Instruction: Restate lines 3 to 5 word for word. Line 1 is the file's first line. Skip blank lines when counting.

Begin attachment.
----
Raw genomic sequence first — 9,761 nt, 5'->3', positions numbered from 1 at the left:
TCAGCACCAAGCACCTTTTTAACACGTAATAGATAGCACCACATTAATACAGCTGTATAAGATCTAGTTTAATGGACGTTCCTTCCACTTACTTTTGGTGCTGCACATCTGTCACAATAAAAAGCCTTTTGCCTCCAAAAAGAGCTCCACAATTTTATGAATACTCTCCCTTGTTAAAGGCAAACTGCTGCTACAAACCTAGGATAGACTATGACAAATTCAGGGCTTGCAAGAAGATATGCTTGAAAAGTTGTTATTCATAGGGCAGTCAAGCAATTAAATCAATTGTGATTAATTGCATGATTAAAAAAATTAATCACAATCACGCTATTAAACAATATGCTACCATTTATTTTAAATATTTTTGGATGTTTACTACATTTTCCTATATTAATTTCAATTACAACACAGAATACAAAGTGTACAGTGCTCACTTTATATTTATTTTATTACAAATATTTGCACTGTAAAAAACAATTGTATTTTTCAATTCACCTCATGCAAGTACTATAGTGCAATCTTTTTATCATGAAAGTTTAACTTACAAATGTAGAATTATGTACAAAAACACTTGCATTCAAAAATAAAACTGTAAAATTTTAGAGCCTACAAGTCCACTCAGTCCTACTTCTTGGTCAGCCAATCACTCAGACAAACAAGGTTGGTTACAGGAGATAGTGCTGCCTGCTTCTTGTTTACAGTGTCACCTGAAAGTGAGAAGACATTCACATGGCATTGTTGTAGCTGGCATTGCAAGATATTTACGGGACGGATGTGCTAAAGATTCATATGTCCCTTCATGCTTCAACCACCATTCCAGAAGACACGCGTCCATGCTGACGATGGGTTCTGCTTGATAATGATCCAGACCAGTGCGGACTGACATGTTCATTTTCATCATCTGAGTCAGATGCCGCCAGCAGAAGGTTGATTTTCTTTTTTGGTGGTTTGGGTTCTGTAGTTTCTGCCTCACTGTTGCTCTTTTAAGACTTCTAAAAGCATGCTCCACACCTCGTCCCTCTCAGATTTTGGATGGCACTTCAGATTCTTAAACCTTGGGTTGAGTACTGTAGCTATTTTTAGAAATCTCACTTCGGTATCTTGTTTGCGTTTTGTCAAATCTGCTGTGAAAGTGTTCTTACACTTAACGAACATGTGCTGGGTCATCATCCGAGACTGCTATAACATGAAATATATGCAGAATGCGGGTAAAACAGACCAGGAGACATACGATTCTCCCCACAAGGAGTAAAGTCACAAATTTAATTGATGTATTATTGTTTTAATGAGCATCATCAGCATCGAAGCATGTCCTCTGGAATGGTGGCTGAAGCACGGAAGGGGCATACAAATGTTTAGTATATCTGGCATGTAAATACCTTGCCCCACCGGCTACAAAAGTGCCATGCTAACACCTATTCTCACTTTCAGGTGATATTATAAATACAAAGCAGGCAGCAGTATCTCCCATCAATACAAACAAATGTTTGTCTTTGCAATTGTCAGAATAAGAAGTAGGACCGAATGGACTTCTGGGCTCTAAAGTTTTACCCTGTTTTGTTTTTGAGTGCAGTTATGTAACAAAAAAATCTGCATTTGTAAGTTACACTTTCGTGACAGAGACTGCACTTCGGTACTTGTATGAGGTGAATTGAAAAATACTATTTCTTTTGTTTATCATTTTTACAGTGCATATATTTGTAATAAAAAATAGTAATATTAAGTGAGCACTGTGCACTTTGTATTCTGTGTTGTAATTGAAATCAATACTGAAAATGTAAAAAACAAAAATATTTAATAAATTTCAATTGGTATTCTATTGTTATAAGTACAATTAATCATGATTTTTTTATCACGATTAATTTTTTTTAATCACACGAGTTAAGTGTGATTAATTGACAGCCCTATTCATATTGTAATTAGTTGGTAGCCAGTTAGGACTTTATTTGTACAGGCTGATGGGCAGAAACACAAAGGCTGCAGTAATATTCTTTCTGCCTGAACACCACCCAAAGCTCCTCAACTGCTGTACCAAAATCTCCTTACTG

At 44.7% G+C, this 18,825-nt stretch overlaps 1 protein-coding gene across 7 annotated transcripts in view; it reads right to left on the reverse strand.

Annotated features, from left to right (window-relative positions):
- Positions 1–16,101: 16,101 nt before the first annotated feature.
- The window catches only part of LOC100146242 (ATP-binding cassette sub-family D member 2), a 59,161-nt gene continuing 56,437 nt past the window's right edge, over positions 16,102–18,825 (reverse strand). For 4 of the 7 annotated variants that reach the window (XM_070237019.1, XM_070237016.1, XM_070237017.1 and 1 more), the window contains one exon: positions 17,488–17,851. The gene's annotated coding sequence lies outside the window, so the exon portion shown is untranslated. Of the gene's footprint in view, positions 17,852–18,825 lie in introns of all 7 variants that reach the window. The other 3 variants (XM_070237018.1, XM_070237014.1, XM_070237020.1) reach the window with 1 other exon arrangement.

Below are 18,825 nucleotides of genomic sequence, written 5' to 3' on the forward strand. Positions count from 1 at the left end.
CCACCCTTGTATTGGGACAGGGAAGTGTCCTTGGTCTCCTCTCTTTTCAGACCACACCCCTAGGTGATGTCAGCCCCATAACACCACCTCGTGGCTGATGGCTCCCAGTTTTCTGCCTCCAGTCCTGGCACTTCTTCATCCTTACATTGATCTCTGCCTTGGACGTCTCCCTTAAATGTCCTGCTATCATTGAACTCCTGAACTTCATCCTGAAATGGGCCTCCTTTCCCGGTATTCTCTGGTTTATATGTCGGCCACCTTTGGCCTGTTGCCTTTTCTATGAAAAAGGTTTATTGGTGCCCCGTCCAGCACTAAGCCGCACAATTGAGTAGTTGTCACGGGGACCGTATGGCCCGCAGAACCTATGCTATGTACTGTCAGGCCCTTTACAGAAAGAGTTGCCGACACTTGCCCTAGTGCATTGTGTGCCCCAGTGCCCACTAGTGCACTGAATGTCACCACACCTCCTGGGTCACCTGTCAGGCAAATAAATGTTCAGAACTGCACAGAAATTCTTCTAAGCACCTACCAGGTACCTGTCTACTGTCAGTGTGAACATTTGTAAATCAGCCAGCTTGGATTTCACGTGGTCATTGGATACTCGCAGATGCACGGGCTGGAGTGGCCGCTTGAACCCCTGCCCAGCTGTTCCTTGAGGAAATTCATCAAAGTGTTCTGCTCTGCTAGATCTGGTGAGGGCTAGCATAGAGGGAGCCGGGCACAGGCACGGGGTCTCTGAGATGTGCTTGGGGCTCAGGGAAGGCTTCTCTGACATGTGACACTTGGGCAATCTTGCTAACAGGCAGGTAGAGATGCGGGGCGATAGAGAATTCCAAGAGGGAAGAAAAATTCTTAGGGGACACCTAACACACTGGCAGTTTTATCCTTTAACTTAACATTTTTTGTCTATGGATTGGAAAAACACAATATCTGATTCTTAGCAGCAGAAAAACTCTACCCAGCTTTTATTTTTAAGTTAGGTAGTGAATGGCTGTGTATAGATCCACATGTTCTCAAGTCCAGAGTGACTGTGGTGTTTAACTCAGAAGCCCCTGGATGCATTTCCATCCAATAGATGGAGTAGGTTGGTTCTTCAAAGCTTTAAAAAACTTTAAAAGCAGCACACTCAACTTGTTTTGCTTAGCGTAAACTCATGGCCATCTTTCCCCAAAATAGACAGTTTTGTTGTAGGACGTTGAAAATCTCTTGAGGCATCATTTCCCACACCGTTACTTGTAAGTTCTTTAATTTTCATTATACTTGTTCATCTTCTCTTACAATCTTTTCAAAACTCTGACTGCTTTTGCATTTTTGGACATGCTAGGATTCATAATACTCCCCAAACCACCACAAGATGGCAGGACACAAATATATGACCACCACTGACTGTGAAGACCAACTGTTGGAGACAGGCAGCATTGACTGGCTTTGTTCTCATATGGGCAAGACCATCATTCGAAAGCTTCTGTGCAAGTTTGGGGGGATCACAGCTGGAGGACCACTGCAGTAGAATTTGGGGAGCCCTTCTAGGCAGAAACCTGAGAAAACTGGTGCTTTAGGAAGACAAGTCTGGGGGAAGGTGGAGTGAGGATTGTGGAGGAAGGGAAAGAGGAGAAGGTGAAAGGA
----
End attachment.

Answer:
At 44.7% G+C, this 18,825-nt stretch overlaps 1 protein-coding gene across 7 annotated transcripts in view; it reads right to left on the reverse strand.

Annotated features, from left to right (window-relative positions):
- Positions 1–16,101: 16,101 nt before the first annotated feature.